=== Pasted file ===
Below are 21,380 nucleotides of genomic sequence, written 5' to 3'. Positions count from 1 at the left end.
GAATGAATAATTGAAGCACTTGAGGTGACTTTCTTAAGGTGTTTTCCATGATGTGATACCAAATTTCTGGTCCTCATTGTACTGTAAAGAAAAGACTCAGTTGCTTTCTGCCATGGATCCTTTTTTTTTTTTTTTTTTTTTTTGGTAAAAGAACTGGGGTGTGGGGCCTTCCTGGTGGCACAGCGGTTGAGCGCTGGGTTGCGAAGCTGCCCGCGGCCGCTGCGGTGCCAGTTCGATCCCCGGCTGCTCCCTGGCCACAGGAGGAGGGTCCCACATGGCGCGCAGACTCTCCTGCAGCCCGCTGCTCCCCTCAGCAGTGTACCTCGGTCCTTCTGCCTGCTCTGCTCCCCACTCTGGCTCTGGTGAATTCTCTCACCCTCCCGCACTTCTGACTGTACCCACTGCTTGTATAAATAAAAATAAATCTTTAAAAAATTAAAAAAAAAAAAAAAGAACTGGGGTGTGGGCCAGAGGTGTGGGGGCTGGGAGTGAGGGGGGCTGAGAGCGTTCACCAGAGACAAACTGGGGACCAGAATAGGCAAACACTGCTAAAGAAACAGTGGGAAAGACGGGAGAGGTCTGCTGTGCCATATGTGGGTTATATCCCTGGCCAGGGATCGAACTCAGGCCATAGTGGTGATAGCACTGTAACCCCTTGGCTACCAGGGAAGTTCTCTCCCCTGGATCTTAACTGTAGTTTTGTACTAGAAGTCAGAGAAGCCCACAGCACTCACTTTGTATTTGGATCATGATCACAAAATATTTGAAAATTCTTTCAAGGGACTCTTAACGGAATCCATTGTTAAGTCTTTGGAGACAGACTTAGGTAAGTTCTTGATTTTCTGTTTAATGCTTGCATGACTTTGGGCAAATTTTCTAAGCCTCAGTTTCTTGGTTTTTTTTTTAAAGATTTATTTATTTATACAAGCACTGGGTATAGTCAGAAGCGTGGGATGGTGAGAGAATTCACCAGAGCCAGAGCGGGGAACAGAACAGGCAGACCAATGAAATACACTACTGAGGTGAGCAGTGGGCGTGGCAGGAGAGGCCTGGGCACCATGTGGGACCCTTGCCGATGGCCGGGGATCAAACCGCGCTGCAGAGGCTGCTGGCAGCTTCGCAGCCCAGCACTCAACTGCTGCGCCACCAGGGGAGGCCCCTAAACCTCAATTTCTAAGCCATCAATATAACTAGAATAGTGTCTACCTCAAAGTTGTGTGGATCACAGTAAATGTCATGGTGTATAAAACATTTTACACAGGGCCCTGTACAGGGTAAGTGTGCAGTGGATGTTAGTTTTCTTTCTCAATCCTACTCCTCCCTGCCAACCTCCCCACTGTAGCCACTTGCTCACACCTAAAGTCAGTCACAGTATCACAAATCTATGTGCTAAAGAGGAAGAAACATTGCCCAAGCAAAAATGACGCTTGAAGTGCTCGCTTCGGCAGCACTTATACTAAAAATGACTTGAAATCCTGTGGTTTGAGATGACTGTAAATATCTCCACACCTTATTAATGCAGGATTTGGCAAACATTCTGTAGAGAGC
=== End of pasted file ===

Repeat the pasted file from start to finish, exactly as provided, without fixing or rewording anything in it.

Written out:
Below are 21,380 nucleotides of genomic sequence, written 5' to 3'. Positions count from 1 at the left end.
GAATGAATAATTGAAGCACTTGAGGTGACTTTCTTAAGGTGTTTTCCATGATGTGATACCAAATTTCTGGTCCTCATTGTACTGTAAAGAAAAGACTCAGTTGCTTTCTGCCATGGATCCTTTTTTTTTTTTTTTTTTTTTTTGGTAAAAGAACTGGGGTGTGGGGCCTTCCTGGTGGCACAGCGGTTGAGCGCTGGGTTGCGAAGCTGCCCGCGGCCGCTGCGGTGCCAGTTCGATCCCCGGCTGCTCCCTGGCCACAGGAGGAGGGTCCCACATGGCGCGCAGACTCTCCTGCAGCCCGCTGCTCCCCTCAGCAGTGTACCTCGGTCCTTCTGCCTGCTCTGCTCCCCACTCTGGCTCTGGTGAATTCTCTCACCCTCCCGCACTTCTGACTGTACCCACTGCTTGTATAAATAAAAATAAATCTTTAAAAAATTAAAAAAAAAAAAAAAGAACTGGGGTGTGGGCCAGAGGTGTGGGGGCTGGGAGTGAGGGGGGCTGAGAGCGTTCACCAGAGACAAACTGGGGACCAGAATAGGCAAACACTGCTAAAGAAACAGTGGGAAAGACGGGAGAGGTCTGCTGTGCCATATGTGGGTTATATCCCTGGCCAGGGATCGAACTCAGGCCATAGTGGTGATAGCACTGTAACCCCTTGGCTACCAGGGAAGTTCTCTCCCCTGGATCTTAACTGTAGTTTTGTACTAGAAGTCAGAGAAGCCCACAGCACTCACTTTGTATTTGGATCATGATCACAAAATATTTGAAAATTCTTTCAAGGGACTCTTAACGGAATCCATTGTTAAGTCTTTGGAGACAGACTTAGGTAAGTTCTTGATTTTCTGTTTAATGCTTGCATGACTTTGGGCAAATTTTCTAAGCCTCAGTTTCTTGGTTTTTTTTTTAAAGATTTATTTATTTATACAAGCACTGGGTATAGTCAGAAGCGTGGGATGGTGAGAGAATTCACCAGAGCCAGAGCGGGGAACAGAACAGGCAGACCAATGAAATACACTACTGAGGTGAGCAGTGGGCGTGGCAGGAGAGGCCTGGGCACCATGTGGGACCCTTGCCGATGGCCGGGGATCAAACCGCGCTGCAGAGGCTGCTGGCAGCTTCGCAGCCCAGCACTCAACTGCTGCGCCACCAGGGGAGGCCCCTAAACCTCAATTTCTAAGCCATCAATATAACTAGAATAGTGTCTACCTCAAAGTTGTGTGGATCACAGTAAATGTCATGGTGTATAAAACATTTTACACAGGGCCCTGTACAGGGTAAGTGTGCAGTGGATGTTAGTTTTCTTTCTCAATCCTACTCCTCCCTGCCAACCTCCCCACTGTAGCCACTTGCTCACACCTAAAGTCAGTCACAGTATCACAAATCTATGTGCTAAAGAGGAAGAAACATTGCCCAAGCAAAAATGACGCTTGAAGTGCTCGCTTCGGCAGCACTTATACTAAAAATGACTTGAAATCCTGTGGTTTGAGATGACTGTAAATATCTCCACACCTTATTAATGCAGGATTTGGCAAACATTCTGTAGAGAGC